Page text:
Do kids like umami?

Generally , kids like sweet and salty and dislike sour and bitter. Do they generally like or dislike umami?

(yes, I know, only for certain values of “generally”, your kid may be different)

They love ketchup. Ketchup has a ton of umami.

And hot dogs. Those are nothing but umami, salt, and a bit of sweet.

As a kid, I loved meat.

and ketchup. Which is also umami, or so it seems.

Sweet signals energy. Salty signals, well, salt. Sour and bitter signal poison. Does umami signal anything?

(and pardon the gross oversimplification)

I think Kids are just like adults in their prevalent tastes. Some prefer sweets, some prefer savory, they just have more sensitive taste buds and prefer simpler flavours.

I always liked umami as long as I remember. Even as a toddler I loved soy sauce, pickles, sharp cheddar. Sure I liked ice cream but I would always choose cheese and crackers over cookies for a snack.

Unami is thought to indicate protein in food, glutamate is a salt of glutamic acid, a common amino acid in meats and cheese.

My kids dislike umami but they love mymami

Kids don’t hate sour - kids love sour when it’s with sweet, and often alone. Those insanely sour candies - I don’t think anybody BUT kids like them. And I know I wasn’t the only kid who ordered plates of lemons.

I used to drive my mom nuts because I would eat her bullion cubes. You can’t get much more umami than that.

I know there’s a lot of debate about why kids like the tastes they do, but I tend to think that the bitter/sour linkage to poison is a pretty weak argument. I think it has more to do with dietary requirements. Sweet, salt and umami all indicate necessary nutrients and are intrinsically linked to the presence of those things. Bitter and sour have no direct linkage with anything nutritive, and I think this simple absence of benefit is enough to explain taste preferences.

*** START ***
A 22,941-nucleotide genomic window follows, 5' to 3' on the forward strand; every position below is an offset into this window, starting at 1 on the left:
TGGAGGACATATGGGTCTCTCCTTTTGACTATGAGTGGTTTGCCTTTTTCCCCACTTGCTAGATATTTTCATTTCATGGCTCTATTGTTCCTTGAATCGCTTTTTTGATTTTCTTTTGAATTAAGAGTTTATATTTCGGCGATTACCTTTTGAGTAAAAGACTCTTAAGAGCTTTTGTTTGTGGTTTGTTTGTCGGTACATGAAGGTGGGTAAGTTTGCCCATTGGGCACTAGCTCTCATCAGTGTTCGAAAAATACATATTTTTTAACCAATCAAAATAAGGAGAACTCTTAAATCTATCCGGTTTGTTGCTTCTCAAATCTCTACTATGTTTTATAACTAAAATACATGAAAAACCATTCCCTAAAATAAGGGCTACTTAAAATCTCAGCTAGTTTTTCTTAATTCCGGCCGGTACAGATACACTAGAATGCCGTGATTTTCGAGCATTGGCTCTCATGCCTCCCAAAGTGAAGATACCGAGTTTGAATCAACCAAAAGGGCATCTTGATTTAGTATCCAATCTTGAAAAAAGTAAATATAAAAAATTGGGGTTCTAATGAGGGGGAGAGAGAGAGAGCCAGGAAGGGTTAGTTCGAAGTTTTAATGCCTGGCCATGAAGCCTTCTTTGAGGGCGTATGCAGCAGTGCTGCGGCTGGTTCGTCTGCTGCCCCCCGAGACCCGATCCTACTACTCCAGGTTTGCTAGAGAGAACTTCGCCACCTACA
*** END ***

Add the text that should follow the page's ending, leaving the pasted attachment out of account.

(That said, I think picky eaters have more to do with behavior issues than with taste issues. Get a kid hungry enough and they’ll eat anything. If they have a high calorie diet and have been snacking all day, they can afford to be picky and they can use it as a relatively harmless way to assert their independence.)

I never heard of “umami” until this thread. Are we in Japan now?

The Japanese have always believed there were five senses of taste. The one for protein was named umami. Apparently, it took the Western world centuries to figure out how our own tongues worked and we stole their word because “meatiness” just sounds stupid. :slight_smile:


Is there any scientific evidence for this? I’m hoping to learn something today.

Kids seem to like strong, simple flavors, including sour, but I think they do dislike bitter. They also tend to dislike pungent and aromatic flavors (actually aromas, but often with a bitter flavor componant and/or distinctive mouth sensations like tingling, numbing, cooling, sinus-clearing, etc.) I loved at least some of those aromas/flavors as a kid, but I disliked others. I think that’s typical.


And if you want to taste pure umami, lick a bit of Accent (pure MSG). You’ll note the taste doesn’t correspond to any of the other four tastes. It’s sort of on the salty end of things, but it doesn’t really taste salty. It just tastes “full” and “mouth-watering” and savory.

I understand that some people report tasting it as sweet. Then again, taste is a subjective little thing to ask of random people.

In addition to information above, see Straight Dope Staff Report:
Besides sweet, sour, etc., is there a fifth taste sensation, “umami”? (December 31, 1999)

What is the chemical nature of bitterness, anyway? Sweet is sugar, salty is salt, sour is acid, umami is glutamate; what makes something bitter? Wikipedia mentions some bitter compounds but it doesn’t make it clear what the defining feature is.